Ladislav Sutnar’s cloth case cover with hand drawn type on the spine

On the heels of the successful Kickstarter campaign to reprint the seminal Ladislav Sutnar: Visual Design in Action, which Steven Heller calls “arguably the most intellectually stimulating Modern design book since Jan Tschichold’s Die Neue Typographie,” and right before we head off to the Czech Republic to accept the Ladislav Sutnar Prize (AIGA was honored this year along with eight other individuals and organizations), we felt it was a pretty good time to take a look back at the designer himself—and one very unexpected book he created.

Ladislav Sutnar was born in Pilsen, Czechoslovakia in 1897. After studying painting, architecture, and mathematics simultaneously at the Prague School of Decorative Arts, Charles University, and Czech Technical University, he became an art director at a book publisher as well as editor of an architectural magazine. He was a professor at the State School of Graphics and became their director in 1932. Ever prolific, Sutnar also designed toys, stage sets, ceramics, glassware, and painted, as well as designing for print.

With the outbreak of World War II he emigrated to the United Sates in 1939. Once here, he developed the design program for Bell Telephone, which included the use of parentheses to break out the area code from the telephone number. For almost 20 years, beginning in the 1940s, he was the art director for F. W. Dodge’s Sweet’s Catalog Service, the leading producer and distributor of trade and manufacturing catalogues. He utilized icons similar to those in use on computers today, as well as various grid and tab systems. A pioneer of information design, he has dozens of works in the permanent collection of the Museum of Modern Art.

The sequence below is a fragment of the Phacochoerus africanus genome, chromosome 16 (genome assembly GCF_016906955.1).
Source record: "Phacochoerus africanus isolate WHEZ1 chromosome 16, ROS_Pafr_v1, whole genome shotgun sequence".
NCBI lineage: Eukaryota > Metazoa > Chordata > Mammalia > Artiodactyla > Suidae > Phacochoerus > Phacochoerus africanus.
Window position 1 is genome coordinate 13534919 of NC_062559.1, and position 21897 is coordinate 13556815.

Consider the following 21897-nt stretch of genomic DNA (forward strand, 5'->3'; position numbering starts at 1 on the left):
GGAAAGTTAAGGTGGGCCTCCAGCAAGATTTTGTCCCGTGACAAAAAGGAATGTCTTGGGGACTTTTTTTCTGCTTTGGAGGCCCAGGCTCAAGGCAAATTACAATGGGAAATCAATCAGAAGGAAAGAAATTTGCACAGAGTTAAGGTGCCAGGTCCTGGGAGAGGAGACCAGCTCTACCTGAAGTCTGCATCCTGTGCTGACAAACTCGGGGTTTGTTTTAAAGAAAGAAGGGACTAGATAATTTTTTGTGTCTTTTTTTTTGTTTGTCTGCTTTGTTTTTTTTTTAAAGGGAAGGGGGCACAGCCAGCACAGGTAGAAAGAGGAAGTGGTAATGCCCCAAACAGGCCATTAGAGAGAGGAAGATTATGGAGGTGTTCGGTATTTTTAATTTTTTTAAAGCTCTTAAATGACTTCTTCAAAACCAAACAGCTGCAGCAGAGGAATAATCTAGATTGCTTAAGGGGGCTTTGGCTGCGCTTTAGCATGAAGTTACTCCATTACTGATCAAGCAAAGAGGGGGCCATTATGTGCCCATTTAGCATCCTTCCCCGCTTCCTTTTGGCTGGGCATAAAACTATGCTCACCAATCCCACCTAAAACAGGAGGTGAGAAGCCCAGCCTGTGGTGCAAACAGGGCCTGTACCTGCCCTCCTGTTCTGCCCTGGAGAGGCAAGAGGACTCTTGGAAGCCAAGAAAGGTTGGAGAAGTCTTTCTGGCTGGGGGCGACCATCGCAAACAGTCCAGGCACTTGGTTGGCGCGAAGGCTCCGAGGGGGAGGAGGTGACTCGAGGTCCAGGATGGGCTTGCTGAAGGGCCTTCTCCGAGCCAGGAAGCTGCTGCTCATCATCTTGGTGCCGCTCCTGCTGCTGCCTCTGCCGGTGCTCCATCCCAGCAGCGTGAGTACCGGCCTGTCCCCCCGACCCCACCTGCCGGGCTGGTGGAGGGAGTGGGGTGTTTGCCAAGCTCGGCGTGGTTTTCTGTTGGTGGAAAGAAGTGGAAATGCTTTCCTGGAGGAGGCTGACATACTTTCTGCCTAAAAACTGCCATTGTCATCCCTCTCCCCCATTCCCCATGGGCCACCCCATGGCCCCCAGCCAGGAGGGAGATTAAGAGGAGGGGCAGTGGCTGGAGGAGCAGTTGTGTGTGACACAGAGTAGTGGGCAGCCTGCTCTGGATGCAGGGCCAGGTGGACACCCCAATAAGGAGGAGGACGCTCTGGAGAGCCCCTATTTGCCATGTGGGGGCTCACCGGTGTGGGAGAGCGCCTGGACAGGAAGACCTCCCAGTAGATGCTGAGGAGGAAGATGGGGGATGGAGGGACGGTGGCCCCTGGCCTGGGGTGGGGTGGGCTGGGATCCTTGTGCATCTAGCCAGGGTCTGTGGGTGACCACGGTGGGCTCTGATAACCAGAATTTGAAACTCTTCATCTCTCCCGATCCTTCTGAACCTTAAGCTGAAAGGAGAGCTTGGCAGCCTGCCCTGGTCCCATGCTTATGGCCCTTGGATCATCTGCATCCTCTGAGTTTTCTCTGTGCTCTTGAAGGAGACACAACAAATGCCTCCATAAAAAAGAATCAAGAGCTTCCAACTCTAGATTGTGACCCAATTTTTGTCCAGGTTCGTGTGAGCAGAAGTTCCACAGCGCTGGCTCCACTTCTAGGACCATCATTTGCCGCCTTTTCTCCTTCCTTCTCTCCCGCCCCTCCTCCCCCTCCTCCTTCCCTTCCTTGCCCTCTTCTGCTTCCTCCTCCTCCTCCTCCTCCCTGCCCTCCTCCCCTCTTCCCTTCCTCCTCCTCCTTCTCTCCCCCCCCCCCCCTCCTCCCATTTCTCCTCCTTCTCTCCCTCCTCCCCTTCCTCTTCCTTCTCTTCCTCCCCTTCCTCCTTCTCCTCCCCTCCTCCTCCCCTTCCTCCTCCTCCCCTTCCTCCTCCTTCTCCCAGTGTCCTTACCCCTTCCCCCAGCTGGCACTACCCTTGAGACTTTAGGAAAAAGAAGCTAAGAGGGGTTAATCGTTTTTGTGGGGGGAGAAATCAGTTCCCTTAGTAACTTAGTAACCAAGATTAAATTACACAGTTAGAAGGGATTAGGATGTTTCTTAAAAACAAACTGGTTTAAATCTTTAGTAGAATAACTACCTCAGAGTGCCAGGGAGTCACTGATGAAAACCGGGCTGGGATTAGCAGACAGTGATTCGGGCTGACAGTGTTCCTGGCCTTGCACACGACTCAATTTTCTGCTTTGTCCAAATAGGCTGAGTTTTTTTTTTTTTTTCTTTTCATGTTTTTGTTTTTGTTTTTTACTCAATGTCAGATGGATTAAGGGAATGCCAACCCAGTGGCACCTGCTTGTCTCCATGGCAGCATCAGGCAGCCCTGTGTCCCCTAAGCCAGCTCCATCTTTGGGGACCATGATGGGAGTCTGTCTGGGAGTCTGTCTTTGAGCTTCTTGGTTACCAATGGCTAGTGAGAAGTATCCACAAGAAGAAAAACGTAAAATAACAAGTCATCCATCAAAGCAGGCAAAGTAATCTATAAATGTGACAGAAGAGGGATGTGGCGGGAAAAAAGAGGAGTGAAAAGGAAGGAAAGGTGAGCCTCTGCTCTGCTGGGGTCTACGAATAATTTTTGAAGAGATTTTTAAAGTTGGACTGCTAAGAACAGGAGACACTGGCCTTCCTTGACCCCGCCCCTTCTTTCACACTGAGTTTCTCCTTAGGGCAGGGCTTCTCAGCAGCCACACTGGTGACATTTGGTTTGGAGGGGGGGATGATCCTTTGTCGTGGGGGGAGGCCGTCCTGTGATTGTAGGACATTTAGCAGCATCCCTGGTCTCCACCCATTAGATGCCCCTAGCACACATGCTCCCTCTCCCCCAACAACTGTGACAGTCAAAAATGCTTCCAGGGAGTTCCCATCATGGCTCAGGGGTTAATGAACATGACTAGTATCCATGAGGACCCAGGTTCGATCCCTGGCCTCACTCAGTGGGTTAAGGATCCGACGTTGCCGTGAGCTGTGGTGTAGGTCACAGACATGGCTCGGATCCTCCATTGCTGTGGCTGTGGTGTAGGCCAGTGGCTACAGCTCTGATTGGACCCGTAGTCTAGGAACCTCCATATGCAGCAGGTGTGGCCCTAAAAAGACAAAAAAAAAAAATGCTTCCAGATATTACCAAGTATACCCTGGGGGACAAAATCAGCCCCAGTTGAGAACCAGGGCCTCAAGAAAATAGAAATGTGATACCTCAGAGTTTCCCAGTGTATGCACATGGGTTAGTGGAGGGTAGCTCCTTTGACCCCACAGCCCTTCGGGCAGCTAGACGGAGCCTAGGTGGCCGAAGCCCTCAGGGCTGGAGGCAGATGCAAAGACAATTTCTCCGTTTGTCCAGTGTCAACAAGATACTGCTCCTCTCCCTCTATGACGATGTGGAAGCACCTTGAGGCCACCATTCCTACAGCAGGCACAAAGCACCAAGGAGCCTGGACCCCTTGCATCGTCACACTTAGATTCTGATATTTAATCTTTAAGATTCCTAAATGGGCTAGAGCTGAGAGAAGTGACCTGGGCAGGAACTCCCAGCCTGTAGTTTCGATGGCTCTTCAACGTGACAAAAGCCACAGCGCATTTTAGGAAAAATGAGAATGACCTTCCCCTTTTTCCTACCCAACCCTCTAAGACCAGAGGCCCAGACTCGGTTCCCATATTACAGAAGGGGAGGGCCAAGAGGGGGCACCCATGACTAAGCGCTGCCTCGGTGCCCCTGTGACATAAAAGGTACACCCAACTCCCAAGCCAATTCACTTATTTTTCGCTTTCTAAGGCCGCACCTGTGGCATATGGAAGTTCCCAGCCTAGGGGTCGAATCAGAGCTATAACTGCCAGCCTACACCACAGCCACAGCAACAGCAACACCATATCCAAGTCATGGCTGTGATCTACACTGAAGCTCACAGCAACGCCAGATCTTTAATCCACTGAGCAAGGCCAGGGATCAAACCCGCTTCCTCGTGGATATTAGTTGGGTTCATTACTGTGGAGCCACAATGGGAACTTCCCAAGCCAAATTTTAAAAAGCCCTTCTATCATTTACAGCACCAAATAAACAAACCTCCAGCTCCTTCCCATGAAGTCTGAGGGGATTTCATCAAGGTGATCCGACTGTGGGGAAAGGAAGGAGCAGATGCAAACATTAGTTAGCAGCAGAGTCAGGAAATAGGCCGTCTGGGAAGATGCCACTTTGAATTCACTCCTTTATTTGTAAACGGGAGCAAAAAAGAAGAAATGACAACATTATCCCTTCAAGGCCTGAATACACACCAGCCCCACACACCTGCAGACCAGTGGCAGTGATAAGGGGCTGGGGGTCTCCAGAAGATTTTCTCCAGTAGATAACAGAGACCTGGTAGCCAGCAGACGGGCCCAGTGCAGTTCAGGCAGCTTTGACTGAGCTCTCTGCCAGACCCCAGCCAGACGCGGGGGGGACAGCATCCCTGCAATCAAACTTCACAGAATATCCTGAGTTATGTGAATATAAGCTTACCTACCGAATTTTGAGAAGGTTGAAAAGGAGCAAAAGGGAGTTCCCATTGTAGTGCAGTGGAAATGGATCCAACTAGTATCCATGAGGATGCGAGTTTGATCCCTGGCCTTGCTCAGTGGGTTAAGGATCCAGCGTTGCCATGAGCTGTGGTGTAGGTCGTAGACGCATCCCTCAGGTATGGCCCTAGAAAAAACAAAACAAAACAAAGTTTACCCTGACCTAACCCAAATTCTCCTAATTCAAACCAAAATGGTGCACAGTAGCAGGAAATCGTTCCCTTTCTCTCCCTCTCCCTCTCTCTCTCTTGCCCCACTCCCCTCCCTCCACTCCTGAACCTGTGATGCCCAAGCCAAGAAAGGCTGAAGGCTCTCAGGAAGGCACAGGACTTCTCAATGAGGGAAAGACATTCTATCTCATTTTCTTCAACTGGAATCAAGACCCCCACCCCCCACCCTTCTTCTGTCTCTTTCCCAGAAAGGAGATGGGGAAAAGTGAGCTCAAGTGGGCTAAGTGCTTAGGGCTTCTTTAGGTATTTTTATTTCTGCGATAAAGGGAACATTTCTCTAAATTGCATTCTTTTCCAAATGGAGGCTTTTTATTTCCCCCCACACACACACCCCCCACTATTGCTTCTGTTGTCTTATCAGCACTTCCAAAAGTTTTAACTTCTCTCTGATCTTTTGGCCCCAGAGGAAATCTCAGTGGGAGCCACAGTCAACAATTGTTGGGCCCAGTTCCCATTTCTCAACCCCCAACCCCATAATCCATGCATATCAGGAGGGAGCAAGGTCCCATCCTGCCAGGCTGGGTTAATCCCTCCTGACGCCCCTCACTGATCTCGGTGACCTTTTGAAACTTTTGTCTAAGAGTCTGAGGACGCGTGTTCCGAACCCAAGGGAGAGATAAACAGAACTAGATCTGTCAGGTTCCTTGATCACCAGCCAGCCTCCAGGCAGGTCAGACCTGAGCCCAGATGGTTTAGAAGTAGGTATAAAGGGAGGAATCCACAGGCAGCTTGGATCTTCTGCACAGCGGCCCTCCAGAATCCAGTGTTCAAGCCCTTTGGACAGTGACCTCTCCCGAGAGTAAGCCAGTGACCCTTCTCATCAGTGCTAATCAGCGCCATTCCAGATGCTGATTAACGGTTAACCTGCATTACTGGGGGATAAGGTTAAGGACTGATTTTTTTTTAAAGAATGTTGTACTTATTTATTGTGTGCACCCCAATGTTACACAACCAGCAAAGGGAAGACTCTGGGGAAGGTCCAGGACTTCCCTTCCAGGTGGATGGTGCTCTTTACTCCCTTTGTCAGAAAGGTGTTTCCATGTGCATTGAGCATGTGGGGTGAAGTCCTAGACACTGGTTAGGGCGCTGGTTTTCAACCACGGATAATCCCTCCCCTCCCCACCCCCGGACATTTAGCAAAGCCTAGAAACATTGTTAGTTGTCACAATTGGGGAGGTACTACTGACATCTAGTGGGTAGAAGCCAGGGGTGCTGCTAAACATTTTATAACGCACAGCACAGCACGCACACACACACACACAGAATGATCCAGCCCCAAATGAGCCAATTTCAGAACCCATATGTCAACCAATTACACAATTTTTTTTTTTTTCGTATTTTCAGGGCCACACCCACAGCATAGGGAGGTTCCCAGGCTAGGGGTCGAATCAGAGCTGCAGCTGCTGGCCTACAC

Jacket cover with Sutnar’s hand lettering
Jacket cover with Sutnar’s hand lettering

In the AIGA Design Archives there are several of Sutnar’s beautiful objects, including Design for Point of Sale, published in 1952, which is easily the most exquisite book about supermarket store displays ever created. Along with several Bauhaus alumnus, Sutnar elevates the content by applying principles of Modern art and design. Beneath the playful cover featuring Sutnar’s hand-lettering is a printed case cover featuring a grid. Open the book and you’re greeted with page after page of beautiful layouts with ample white space, as well as his architectural renderings of point-of-purchase display spaces.